The word “carnevale” derives from the Latin for “farewell to meat” and refers to the Christian tradition of giving up meat-eating in Lent (the time before Easter). Naturally, it’s a great opportunity to overindulge in the days preceding Shrove Tuesday, Pancake Day, Martidi Grasso or Mardi Gras, whatever you want to call it, with plenty of merrymaking before the ‘suffering’ begins…. It’s a tradition celebration time in many parts of the world but, with the extravagant masks and costumes, Venice does it a little differently, with a great deal of style from the comic to the sinister, the bizarre to the beautiful.
The wearing of masks for street parties in Italy long precedes Christian times. The Romans celebrated in the same vein, with even slaves being allowed to wear masks. A little like school uniforms, the mask was a social leveller offering little distinction between social classes (except the evident cost of the outfit! Sorry I’m a cynic).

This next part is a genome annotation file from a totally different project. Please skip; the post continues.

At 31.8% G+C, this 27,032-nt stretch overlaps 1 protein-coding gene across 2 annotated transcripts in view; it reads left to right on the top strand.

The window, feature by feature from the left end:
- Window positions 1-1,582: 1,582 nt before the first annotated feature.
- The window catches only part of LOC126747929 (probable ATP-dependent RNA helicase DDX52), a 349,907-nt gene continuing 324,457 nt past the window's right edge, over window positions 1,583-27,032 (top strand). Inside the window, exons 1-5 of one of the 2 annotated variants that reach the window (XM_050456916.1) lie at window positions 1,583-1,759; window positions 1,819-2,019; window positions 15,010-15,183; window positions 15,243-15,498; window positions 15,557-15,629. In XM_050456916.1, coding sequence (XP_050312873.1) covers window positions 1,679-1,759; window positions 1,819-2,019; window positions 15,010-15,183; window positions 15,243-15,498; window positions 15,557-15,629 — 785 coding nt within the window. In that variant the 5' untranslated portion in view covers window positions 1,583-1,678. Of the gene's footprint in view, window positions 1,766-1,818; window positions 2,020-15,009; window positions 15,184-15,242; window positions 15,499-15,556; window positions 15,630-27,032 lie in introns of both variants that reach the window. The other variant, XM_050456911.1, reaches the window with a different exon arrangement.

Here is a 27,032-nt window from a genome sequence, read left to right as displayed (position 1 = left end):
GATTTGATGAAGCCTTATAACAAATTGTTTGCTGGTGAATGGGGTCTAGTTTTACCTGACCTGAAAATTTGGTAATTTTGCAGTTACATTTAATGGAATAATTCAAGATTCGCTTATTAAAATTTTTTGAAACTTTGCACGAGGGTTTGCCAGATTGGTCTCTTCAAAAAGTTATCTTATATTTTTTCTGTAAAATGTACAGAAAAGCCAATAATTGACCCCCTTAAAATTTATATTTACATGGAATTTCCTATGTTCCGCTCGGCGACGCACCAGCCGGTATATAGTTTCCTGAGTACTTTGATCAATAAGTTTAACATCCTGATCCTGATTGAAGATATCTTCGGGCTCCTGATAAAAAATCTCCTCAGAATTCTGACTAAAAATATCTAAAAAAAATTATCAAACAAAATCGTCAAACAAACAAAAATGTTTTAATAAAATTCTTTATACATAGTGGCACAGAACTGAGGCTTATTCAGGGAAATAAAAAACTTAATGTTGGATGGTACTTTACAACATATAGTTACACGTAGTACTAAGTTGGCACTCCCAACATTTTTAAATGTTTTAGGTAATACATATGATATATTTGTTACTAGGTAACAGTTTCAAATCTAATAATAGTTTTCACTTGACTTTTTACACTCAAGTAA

The tradition of masks in Venice can be traced back to the 1200’s but the heyday of the Carnival was in the 1700’s when, decadence really set in. This was possibly as a result of Venice´s loss of mercantile power and influence due to the rise of Dutch and British trade monopoly. What better way to forget your problems than in an orgy of vice, fornication, drunkenness, dancing, music, gluttony, gambling and general irresponsibility. Sounds good to me…..
Whatever the history, the Carnival is one of the events that no tourist should miss, it´s spectacular. However beware…. trying to find accommodation in Venice during Carnival is more than a nightmare, it´s impossible.
If you want to visit and I do urge you to go, use an experienced specialist tour operator such as Allegro Holidays (part of the award-winning Blue Danube Holidays Group), they will even help you rent costumes. For dates and prices, have a look at: http://www.allegroholidays.com/Carnival_in_Venice-Package-Independent.htm